Uber and Lyft are revolutionizing the way we commute. For reasons I don’t understand we happily entrust our lives and our children’s lives to drivers who are not screened and may be moonlighting to supplement their income.
Somehow the convenience that Uber and Lyft provide made us forget to ask the important questions we would normally consider to be important. How long have you been driving? How many prior accidents? How many hours have you been driving today? Did you work another job yesterday, and drive through the night?
A lawsuit filed in Miami Dade County today will bring these issues to the surface.
On December 27, 2015, Pablo Sanchez Jr used an Uber to take him home from Downtown Miami to Country Walk. Unfortunately, as Pablo was getting close to him home the Uber driver turned into oncoming traffic, flipped over and burst into flames. Pablo was trapped inside and died.
Pablo’s friends and fellow passengers, who survived the crash, described the driver as looking down before the collision. This, of course, would be consistent with Uber’s business model that requires Uber drivers to use their cellphones for business transactions, and to respond to calls for hire. So while as a society we are trying to limit distracted driving, Uber actually founded their business model by encouraging distracted driving and unregulated drivers.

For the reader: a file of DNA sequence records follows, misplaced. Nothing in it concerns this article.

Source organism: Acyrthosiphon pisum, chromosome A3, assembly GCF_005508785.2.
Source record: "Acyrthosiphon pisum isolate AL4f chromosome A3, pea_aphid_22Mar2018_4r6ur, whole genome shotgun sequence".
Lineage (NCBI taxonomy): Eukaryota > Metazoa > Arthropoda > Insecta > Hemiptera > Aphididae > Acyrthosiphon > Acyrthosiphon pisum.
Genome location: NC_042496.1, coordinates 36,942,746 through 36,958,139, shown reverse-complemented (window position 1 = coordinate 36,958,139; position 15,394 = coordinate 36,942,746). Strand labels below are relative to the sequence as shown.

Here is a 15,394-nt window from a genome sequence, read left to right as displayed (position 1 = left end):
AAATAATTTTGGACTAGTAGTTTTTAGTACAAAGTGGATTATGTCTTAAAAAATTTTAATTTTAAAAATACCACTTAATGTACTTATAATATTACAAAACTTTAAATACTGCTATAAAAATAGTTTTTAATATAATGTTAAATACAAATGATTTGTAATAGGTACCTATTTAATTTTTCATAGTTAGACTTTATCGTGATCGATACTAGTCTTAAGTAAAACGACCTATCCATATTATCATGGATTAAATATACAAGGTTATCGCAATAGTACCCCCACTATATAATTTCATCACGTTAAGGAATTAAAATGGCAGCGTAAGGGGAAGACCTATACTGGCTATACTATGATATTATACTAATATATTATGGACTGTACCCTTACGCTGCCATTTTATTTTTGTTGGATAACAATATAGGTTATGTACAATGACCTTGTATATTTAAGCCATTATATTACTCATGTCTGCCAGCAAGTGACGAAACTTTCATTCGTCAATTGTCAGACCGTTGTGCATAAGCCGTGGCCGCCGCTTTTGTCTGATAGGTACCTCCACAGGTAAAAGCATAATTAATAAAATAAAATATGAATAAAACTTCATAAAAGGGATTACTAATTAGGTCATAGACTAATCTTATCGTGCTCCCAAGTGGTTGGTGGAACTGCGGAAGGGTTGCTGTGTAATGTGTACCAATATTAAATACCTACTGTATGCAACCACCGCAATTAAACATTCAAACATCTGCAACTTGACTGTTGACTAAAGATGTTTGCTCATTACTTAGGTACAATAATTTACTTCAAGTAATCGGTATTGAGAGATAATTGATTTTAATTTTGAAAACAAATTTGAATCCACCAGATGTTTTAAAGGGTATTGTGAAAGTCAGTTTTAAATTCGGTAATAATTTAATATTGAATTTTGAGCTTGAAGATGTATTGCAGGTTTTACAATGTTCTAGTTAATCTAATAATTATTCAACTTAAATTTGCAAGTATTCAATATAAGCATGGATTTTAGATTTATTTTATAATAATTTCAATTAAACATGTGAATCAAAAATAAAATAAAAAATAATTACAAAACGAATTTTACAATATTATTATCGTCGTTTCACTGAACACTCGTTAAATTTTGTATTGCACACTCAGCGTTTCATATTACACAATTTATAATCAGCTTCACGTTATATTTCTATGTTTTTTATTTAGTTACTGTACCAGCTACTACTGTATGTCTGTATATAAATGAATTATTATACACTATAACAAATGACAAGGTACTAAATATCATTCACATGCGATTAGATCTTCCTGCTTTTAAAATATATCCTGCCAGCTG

As reported by the Miami Herald, Miami-Dade leaders are torn with how much scrutiny to give the company’s drivers in a push to legalize the popular service. Mayor Carlos Gimenez proposed letting Uber itself handle background checks, but a proposal drafted by County Commission Chairman Jean Monestime would require drivers to submit to county screening. Commissioners are expected to take up the issue for an initial vote at their Jan. 20 meeting, with both Monestime’s proposal and a Gimenez-backed ordinance proposed by Commissioner Esteban “Steve” Bovo working their way through the legislative pipeline.
Another issue for accident lawyers is identifying whether the defendant in an automobile accident was an Uber driver. We are sending affidavits in all cases to the drivers insurance carrier and requiring the driver to affirm whether he or she was driving for Uber, Lyft or any other ride sharing service at the time of the accident.
Mark Kaire has been practicing law in Miami for nearly 15 years. He is dedicated to helping the injured people of Miami receive compensation. Mr. Kaire has been blogging on Miami’s legal issues for 4 years.